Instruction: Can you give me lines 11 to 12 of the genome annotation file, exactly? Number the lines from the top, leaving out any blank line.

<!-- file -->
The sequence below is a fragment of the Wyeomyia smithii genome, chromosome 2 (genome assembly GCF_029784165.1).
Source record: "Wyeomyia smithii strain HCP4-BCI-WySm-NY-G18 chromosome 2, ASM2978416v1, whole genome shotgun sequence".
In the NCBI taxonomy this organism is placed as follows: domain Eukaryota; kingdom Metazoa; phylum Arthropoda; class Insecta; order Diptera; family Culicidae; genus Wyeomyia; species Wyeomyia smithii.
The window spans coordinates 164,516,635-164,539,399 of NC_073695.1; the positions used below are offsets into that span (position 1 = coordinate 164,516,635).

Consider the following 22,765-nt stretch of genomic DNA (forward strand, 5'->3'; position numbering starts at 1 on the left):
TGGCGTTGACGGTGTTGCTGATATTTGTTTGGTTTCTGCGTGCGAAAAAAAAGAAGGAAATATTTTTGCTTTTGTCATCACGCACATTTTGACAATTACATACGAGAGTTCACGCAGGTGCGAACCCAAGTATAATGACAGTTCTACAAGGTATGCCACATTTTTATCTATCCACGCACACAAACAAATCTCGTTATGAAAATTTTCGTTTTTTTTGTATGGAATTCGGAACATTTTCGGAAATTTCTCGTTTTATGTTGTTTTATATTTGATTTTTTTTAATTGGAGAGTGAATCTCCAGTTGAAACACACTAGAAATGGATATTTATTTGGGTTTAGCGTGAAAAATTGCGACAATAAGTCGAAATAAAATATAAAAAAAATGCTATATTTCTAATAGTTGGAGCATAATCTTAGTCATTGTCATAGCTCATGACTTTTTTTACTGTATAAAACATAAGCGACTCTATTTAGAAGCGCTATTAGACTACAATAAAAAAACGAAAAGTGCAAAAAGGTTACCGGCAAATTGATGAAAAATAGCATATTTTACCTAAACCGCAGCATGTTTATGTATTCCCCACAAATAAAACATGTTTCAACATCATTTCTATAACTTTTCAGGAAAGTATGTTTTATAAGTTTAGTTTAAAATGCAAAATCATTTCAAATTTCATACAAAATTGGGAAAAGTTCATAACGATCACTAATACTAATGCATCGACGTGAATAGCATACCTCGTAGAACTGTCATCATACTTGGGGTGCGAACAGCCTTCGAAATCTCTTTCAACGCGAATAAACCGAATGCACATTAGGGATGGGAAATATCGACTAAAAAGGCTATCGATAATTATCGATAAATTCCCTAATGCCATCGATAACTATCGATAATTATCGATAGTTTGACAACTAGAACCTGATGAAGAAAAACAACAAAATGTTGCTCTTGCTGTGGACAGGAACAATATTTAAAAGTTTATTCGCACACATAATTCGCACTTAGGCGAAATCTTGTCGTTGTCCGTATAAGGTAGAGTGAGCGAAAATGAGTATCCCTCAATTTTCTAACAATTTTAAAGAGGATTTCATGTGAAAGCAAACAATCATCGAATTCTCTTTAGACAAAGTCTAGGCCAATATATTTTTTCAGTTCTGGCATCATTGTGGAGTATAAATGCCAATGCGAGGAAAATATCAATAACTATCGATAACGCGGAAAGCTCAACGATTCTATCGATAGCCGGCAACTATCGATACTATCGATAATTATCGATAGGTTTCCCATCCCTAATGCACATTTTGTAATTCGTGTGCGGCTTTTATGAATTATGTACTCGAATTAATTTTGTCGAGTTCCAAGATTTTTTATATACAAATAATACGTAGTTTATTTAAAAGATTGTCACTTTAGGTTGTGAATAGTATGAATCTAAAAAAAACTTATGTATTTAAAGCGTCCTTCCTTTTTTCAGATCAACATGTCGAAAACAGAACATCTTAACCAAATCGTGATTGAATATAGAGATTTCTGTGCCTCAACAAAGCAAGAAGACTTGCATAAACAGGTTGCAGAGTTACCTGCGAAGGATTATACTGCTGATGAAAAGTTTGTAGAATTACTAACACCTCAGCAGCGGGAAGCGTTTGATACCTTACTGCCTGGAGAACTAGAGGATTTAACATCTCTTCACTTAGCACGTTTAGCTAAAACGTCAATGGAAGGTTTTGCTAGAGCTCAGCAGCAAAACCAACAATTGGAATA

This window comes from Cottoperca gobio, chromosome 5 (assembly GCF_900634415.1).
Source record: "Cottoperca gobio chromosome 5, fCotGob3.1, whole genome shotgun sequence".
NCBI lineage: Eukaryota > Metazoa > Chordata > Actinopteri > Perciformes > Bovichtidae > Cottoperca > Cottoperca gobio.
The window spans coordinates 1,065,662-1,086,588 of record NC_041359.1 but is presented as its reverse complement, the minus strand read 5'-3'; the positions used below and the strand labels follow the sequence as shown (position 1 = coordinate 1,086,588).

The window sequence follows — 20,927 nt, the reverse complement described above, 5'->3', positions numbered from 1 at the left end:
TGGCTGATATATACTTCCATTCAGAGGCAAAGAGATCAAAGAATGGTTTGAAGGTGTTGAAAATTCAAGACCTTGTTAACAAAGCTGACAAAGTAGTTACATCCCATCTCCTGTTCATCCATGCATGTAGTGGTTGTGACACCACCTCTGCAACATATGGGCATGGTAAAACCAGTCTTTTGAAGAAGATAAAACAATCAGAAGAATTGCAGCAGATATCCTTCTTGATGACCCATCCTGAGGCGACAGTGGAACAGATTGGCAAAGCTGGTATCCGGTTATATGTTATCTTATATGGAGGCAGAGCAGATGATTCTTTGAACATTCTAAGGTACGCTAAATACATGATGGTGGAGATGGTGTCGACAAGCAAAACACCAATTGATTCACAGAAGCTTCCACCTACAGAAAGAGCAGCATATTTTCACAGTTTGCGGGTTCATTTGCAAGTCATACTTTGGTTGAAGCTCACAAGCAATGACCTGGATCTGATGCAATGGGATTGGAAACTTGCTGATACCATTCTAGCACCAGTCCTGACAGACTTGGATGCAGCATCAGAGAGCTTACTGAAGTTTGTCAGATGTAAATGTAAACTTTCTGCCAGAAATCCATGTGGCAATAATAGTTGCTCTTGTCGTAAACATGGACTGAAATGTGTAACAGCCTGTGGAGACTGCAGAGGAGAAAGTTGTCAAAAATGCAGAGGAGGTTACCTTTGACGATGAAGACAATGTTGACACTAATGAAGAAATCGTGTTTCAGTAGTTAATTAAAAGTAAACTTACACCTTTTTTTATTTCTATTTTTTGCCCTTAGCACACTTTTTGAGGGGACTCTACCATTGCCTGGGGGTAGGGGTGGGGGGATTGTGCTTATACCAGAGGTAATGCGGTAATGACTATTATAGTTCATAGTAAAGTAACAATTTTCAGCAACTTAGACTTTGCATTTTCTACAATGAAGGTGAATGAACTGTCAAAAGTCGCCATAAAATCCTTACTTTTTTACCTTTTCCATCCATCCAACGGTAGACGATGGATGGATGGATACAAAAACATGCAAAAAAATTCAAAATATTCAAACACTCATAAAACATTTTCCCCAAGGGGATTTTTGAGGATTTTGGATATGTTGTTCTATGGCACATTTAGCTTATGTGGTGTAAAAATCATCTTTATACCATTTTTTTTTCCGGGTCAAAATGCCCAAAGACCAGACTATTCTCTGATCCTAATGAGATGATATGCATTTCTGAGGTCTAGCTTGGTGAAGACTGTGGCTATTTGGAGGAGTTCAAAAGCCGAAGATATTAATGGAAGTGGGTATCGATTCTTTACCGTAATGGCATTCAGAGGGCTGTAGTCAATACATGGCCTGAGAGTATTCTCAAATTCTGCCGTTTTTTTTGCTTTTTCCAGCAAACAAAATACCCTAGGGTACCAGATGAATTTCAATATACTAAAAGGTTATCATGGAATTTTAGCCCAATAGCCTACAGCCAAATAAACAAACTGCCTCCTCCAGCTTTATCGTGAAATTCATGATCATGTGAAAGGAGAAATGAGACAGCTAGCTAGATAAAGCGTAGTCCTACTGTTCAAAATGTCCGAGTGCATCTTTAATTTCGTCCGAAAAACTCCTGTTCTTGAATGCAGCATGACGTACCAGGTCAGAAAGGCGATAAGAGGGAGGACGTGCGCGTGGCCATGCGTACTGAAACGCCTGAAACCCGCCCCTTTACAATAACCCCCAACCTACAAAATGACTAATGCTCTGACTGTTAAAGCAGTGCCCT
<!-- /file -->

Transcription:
The window sequence follows — 20,927 nt, the reverse complement described above, 5'->3', positions numbered from 1 at the left end:
TGGCTGATATATACTTCCATTCAGAGGCAAAGAGATCAAAGAATGGTTTGAAGGTGTTGAAAATTCAAGACCTTGTTAACAAAGCTGACAAAGTAGTTACATCCCATCTCCTGTTCATCCATGCATGTAGTGGTTGTGACACCACCTCTGCAACATATGGGCATGGTAAAACCAGTCTTTTGAAGAAGATAAAACAATCAGAAGAATTGCAGCAGATATCCTTCTTGATGACCCATCCTGAGGCGACAGTGGAACAGATTGGCAAAGCTGGTATCCGGTTATATGTTATCTTATATGGAGGCAGAGCAGATGATTCTTTGAACATTCTAAGGTACGCTAAATACATGATGGTGGAGATGGTGTCGACAAGCAAAACACCAATTGATTCACAGAAGCTTCCACCTACAGAAAGAGCAGCATATTTTCACAGTTTGCGGGTTCATTTGCAAGTCATACTTTGGTTGAAGCTCACAAGCAATGACCTGGATCTGATGCAATGGGATTGGAAACTTGCTGATACCATTCTAGCACCAGTCCTGACAGACTTGGATGCAGCATCAGAGAGCTTACTGAAGTTTGTCAGATGTAAATGTAAACTTTCTGCCAGAAATCCATGTGGCAATAATAGTTGCTCTTGTCGTAAACATGGACTGAAATGTGTAACAGCCTGTGGAGACTGCAGAGGAGAAAGTTGTCAAAAATGCAGAGGAGGTTACCTTTGACGATGAAGACAATGTTGACACTAATGAAGAAATCGTGTTTCAGTAGTTAATTAAAAGTAAACTTACACCTTTTTTTATTTCTATTTTTTGCCCTTAGCACACTTTTTGAGGGGACTCTACCATTGCCTGGGGGTAGGGGTGGGGGGATTGTGCTTATACCAGAGGTAATGCGGTAATGACTATTATAGTTCATAGTAAAGTAACAATTTTCAGCAACTTAGACTTTGCATTTTCTACAATGAAGGTGAATGAACTGTCAAAAGTCGCCATAAAATCCTTACTTTTTTACCTTTTCCATCCATCCAACGGTAGACGATGGATGGATGGATACAAAAACATGCAAAAAAATTCAAAATATTCAAACACTCATAAAACATTTTCCCCAAGGGGATTTTTGAGGATTTTGGATATGTTGTTCTATGGCACATTTAGCTTATGTGGTGTAAAAATCATCTTTATACCATTTTTTTTTCCGGGTCAAAATGCCCAAAGACCAGACTATTCTCTGATCCTAATGAGATGATATGCATTTCTGAGGTCTAGCTTGGTGAAGACTGTGGCTATTTGGAGGAGTTCAAAAGCCGAAGATATTAATGGAAGTGGGTATCGATTCTTTACCGTAATGGCATTCAGAGGGCTGTAGTCAATACATGGCCTGAGAGTATTCTCAAATTCTGCCGTTTTTTTTGCTTTTTCCAGCAAACAAAATACCCTAGGGTACCAGATGAATTTCAATATACTAAAAGGTTATCATGGAATTTTAGCCCAATAGCCTACAGCCAAATAAACAAACTGCCTCCTCCAGCTTTATCGTGAAATTCATGATCATGTGAAAGGAGAAATGAGACAGCTAGCTAGATAAAGCGTAGTCCTACTGTTCAAAATGTCCGAGTGCATCTTTAATTTCGTCCGAAAAACTCCTGTTCTTGAATGCAGCATGACGTACCAGGTCAGAAAGGCGATAAGAGGGAGGACGTGCGCGTGGCCATGCGTACTGAAACGCCTGAAACCCGCCCCTTTACAATAACCCCCAACCTACAAAATGACTAATGCTCTGACTGTTAAAGCAGTGCCCT